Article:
3.  What is the reason this additional restriction is desired, rather than avoided when performing outsitting?

4.  The dead have a long symbolic association with unearthly knowledge and revelation. Why is establishing contact with them so important?

5.  Fill in the blanks: Runes themselves are highly _________, and therefore _____ in the experience.

6.  What does the word AKOZER mean?

7.  When and where should the rite be performed?

8.  How many sentences should be writ in runic around the fire during the ritual?

9.  T/F:  A sacrifice to bring the runes to life during the ritual should be made in blood.

10.   What should the practioner do if they feel fearful or endangered by the spirit?

Lesson 7: Seidh Trance

1.  T/F: Seidh trance is the most difficult mystic practice to perform in heathenry.

2.  What is the primary use of seidh trance?

3.  T/F: A lot of the elements of the ancient techniques of seidh trance have survived today.

4.  Which Saga states that much of the costume includes the skins of the cat, sacred to Freyja?

5.  Which runes were appropriate to carve on a staff?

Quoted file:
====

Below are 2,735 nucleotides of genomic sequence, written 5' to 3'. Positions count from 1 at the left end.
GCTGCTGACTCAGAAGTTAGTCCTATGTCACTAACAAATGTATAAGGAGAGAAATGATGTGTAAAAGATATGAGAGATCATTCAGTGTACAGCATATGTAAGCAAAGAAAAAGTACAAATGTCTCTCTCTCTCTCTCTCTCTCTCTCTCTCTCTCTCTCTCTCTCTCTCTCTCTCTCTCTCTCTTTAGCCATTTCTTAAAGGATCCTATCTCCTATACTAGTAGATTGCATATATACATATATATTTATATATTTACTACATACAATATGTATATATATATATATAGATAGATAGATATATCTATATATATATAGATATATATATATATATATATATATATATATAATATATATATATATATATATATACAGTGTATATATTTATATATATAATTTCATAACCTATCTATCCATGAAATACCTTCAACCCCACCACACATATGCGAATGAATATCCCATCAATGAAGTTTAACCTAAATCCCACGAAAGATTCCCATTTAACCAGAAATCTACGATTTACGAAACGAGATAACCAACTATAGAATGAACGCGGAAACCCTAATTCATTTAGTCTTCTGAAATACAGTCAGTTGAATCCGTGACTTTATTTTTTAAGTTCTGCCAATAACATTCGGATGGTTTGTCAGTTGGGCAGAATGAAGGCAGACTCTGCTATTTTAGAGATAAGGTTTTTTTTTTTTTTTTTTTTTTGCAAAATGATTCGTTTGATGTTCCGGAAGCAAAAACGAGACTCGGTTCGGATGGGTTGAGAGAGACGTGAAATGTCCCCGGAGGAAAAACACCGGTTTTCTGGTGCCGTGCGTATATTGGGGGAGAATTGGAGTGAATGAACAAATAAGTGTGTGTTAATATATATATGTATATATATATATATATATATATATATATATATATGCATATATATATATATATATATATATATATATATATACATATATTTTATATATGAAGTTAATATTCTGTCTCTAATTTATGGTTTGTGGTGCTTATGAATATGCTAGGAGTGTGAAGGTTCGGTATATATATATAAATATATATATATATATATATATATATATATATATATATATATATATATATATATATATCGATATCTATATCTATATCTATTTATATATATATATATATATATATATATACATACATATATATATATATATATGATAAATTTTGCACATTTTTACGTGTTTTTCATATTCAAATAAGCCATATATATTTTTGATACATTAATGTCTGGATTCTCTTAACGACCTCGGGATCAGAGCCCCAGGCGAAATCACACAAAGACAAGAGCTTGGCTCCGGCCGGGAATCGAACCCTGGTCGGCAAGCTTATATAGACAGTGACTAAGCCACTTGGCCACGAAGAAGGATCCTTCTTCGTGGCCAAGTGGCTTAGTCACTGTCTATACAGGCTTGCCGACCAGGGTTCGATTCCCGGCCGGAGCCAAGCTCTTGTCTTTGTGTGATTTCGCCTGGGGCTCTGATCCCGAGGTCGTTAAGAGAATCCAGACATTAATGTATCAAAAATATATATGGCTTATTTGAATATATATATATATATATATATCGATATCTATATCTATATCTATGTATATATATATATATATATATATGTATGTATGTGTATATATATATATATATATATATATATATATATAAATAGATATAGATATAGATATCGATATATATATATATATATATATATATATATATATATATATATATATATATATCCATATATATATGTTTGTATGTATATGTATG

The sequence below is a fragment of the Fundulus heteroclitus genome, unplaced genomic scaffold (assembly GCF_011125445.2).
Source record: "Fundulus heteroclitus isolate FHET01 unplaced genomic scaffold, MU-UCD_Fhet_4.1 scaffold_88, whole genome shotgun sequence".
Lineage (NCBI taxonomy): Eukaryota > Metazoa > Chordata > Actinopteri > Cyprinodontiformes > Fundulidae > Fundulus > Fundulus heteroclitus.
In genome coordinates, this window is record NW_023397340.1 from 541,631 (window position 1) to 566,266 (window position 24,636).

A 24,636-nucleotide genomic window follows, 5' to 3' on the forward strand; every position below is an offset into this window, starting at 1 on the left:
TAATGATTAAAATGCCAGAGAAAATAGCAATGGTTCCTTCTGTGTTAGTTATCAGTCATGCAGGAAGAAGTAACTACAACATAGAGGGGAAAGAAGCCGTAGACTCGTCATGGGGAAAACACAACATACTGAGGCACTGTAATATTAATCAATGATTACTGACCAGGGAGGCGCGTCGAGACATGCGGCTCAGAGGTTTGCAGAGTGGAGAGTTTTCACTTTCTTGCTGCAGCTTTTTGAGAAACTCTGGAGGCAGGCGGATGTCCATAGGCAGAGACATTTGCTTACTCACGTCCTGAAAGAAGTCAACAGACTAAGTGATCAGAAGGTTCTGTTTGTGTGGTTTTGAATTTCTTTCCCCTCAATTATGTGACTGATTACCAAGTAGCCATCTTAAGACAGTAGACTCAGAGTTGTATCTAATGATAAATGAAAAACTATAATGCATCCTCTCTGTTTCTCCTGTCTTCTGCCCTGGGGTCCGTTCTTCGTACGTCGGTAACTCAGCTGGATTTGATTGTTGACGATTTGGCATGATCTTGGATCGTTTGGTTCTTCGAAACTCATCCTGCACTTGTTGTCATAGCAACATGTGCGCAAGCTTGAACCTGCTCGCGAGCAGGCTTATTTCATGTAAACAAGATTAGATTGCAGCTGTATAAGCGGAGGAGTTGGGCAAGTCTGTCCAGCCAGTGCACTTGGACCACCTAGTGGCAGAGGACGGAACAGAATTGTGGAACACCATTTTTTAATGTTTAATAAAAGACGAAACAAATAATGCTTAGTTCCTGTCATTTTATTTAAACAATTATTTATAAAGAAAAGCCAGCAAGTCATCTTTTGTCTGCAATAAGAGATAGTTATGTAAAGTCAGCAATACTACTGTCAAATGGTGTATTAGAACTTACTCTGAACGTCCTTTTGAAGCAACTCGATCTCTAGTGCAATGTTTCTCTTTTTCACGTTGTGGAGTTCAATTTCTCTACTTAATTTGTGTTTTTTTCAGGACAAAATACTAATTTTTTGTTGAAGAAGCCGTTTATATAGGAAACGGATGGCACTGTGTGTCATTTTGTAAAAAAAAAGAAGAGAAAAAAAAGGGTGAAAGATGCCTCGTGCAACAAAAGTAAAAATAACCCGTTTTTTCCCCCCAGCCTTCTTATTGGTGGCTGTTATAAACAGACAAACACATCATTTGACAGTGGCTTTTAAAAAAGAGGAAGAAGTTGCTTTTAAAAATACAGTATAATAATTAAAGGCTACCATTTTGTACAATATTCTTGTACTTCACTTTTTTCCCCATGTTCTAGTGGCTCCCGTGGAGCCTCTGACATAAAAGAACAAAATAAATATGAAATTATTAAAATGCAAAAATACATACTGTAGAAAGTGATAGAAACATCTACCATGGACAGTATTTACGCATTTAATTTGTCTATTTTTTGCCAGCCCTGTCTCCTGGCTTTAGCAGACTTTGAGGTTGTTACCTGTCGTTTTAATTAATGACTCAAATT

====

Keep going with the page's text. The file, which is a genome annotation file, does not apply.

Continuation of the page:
6.  Which symbol would be appropriate to use for Freya in ancient times?

7.  For what reason does the author say that the practitioner is the eat the heart of the sacrificed animal.

8.  T/F: Singing or chanting along with drumming should be done after you go into a trance.

9.  The reference to the kin of etins refers to whom?

10.   List the rune words that help the practitioner channel the spirit. And explain what each word indicates.

11.  Fill in the blanks: The unitary state of faring ______ is in essence a divinatory state of rare power and ________.

12.  Before beginning faring forth practice, there is an exercise that should be mastered, a necessity for success. What is the exercise?

13.  List one method of separating the soul from the body.

14.  T/F: Beginners are in less danger when performing an out of body experience than an experienced practitioner.

15.  The rune words that may help in faring forth are POKUSO, EKRUKA, LOWEiFU, KOTARA what is their meaning?

16.  Name the salient features of the road that the practitioner should familiarize themselves with.